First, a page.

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He leaned fluidly back against the wall, crossing his arms. "I prefer flattery to honesty."

"No, you don't."

Dear God, he wanted to smack her. He hadn't done that since he was twelve. And he'd been horsewhipped for it. The only time he could recall his father laying a hand on him.

"What I want," Colin returned, arching one brow, "is an immediate cessation of this conversation."

"What you want," Eloise needled, "is for me to stop asking you why you went to see Penelope Featherington, but I think we both know that isn't likely to occur."

And that was when he knew it. Knew it deep in his bones, from his head to his toes, his heart to his mind that his sister was Lady Whistledown. All of the pieces fit. There was no one more stubborn and bullheaded, no one who could—or would—take the time to get to the bottom of every last piece of gossip and innuendo.

When Eloise wanted something, she didn't stop until she had it firmly in her grasp. It wasn't about money, or greed, or material goods. With her it was about knowledge. She liked knowing things, and she'd needle and needle and needle until you'd told her exactly what she wanted to hear.

It was a miracle no one had found her out sooner.

Out of nowhere he said, "I need to talk to you." He grabbed her arm and hauled her into the nearest room, which happened to be her own.

"Colin!" she shrieked, trying unsuccessfully to shake him off. "What are you doing?"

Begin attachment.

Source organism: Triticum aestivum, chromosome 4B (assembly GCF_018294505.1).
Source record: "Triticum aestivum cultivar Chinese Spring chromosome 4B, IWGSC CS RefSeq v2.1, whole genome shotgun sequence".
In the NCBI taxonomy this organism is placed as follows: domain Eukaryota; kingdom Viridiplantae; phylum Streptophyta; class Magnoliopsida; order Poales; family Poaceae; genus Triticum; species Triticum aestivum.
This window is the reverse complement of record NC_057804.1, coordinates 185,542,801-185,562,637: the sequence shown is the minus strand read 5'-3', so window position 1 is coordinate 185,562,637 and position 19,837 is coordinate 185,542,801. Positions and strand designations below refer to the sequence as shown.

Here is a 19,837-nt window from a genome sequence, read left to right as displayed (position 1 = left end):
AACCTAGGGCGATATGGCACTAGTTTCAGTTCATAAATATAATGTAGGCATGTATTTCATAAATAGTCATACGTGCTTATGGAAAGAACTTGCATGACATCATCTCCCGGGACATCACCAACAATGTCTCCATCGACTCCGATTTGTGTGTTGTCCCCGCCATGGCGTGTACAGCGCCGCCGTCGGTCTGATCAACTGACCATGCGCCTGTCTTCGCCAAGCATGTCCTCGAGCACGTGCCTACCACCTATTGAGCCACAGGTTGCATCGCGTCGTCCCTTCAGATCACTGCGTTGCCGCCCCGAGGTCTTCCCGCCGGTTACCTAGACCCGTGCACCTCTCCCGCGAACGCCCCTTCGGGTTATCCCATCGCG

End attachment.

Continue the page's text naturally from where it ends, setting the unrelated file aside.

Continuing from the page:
He slammed the door shut, let go of her, and crossed his arms, his stance wide, his expression menacing.

"Colin?" she repeated, her voice dubious.

"I know what you've been up to."

"What I've been—"

And then, damn her, she started laughing.

"Eloise!" he boomed. "I'm talking to you!"

"Clearly," she just barely managed to get out.

He held his ground, glaring at her.

She was looking away, nearly doubled over with laughter. Finally, she said, "What are you—"

But then she looked at him again and even though she'd tried to keep her mouth shut, she exploded again.

If she'd been drinking something, Colin thought without a trace of humor, it would have come out her nose. "What the hell is the matter with you?" he snapped.

That finally got her attention. He didn't know whether it was his tone of voice or maybe his use of profanity, but she sobered in an instant.

"My word," she said softly, "you're serious."

"Do I look like I'm joking?"

"No," Eloise said. "Although you did at first. I'm sorry, Colin, but it's just not like you to be glowering and yelling and all that. You looked rather like Anthony."


"Actually," she said, giving him a look that was not nearly as wary as it should have been, "you looked more like yourself, trying to imitate Anthony."

He was going to kill her. Right here in her room, in his mother's house, he was going to commit sororicide.

"Colin?" she asked hesitantly, as if she'd just finally noticed that he had long since passed angry on his way to furious.

"Sit. Down." He jerked his head toward a chair. "Now."

"Are you all right?"

"SIT DOWN!" he roared.

And she did. With alacrity.

"I can't remember the last time you raised your voice," she whispered.

"I can't remember the last time I had cause to."

"What's wrong?"

He decided he might as well just come out and say it.


"I know you're Lady Whistledown."


"There's no use denying it. I've seen—"

Eloise jumped to her feet. "Except that it's not true!"

Suddenly he no longer felt quite so angry. Instead he felt tired, old. "Eloise, I've seen the proof."

"What proof?" she asked, her voice rising with disbelief. "How can there be proof of something that isn't true?"

He grabbed one of her hands. "Look at your fingers."

She did so. "What about them?"


Her mouth fell open. "From that you've deduced that I'm Lady Whistledown?"

"Why are they there, then?"

"You've never used a quill?"

"Eloise..." There was a great deal of warning in his voice.

"I don't have to tell you why I have inkstains on my fingers."

He said her name again.